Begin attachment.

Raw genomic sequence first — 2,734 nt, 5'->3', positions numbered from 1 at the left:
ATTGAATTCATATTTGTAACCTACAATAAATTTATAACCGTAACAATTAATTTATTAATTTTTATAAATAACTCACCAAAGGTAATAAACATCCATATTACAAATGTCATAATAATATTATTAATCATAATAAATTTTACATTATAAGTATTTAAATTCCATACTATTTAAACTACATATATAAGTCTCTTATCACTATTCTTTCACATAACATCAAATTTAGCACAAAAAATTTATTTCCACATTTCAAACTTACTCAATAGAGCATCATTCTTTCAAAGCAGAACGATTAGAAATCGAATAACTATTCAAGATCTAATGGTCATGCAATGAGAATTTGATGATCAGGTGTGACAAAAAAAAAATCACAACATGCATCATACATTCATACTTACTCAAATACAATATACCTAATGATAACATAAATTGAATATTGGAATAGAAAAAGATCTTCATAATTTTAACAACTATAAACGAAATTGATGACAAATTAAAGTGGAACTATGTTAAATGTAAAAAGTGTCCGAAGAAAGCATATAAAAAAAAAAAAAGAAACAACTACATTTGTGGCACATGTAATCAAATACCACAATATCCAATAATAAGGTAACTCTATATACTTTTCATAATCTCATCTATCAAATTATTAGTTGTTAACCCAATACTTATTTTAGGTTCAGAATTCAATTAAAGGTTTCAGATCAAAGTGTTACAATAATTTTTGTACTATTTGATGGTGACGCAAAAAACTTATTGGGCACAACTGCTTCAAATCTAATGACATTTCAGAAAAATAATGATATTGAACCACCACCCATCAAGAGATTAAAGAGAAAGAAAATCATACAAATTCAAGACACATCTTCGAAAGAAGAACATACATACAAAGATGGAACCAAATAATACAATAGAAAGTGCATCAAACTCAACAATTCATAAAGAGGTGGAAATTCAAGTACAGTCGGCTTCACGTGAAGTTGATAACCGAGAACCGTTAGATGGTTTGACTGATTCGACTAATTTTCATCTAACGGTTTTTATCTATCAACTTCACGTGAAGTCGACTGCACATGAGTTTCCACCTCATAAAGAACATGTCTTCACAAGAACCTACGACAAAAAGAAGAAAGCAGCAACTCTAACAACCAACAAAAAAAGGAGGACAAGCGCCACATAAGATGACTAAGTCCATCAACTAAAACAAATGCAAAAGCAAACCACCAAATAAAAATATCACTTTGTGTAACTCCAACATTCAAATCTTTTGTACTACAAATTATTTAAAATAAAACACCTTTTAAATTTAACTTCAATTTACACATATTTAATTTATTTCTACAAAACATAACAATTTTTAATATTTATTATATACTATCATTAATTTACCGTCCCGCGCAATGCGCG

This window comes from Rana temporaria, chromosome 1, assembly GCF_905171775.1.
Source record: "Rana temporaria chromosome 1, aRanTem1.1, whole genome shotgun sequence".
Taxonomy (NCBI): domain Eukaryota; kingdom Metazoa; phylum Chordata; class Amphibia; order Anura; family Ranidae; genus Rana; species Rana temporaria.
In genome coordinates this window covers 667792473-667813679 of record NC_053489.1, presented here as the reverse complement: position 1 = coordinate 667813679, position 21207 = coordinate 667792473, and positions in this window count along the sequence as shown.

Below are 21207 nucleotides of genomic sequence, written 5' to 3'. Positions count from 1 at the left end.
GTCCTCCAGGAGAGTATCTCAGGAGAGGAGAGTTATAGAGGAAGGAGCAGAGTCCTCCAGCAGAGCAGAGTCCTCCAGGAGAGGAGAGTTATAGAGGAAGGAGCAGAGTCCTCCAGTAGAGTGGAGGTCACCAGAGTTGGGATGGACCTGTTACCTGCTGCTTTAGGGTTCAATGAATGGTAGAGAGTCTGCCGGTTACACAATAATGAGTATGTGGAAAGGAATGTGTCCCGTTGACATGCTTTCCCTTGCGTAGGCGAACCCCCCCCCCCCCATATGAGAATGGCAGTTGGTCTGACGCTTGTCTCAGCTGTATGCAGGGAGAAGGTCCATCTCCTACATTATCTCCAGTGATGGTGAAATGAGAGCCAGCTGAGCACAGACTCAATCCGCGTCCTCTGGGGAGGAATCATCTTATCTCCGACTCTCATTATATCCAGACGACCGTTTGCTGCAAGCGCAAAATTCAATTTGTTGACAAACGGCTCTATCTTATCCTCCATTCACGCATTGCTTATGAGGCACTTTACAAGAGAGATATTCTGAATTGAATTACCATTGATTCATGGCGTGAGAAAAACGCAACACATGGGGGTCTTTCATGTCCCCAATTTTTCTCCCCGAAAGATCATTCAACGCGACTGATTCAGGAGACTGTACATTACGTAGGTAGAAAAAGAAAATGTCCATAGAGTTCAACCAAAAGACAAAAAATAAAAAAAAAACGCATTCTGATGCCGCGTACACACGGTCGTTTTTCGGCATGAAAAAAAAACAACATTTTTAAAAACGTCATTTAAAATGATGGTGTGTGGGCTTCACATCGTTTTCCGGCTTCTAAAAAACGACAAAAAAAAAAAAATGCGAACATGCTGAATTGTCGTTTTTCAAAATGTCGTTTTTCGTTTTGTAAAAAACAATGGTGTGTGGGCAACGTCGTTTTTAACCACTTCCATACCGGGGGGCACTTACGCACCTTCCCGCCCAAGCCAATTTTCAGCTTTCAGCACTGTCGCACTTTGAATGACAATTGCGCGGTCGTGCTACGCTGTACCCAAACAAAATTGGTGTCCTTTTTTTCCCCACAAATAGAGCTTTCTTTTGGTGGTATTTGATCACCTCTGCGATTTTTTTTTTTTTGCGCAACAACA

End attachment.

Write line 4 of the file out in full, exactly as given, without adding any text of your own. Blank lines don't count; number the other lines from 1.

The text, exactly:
Source record: "Rana temporaria chromosome 1, aRanTem1.1, whole genome shotgun sequence".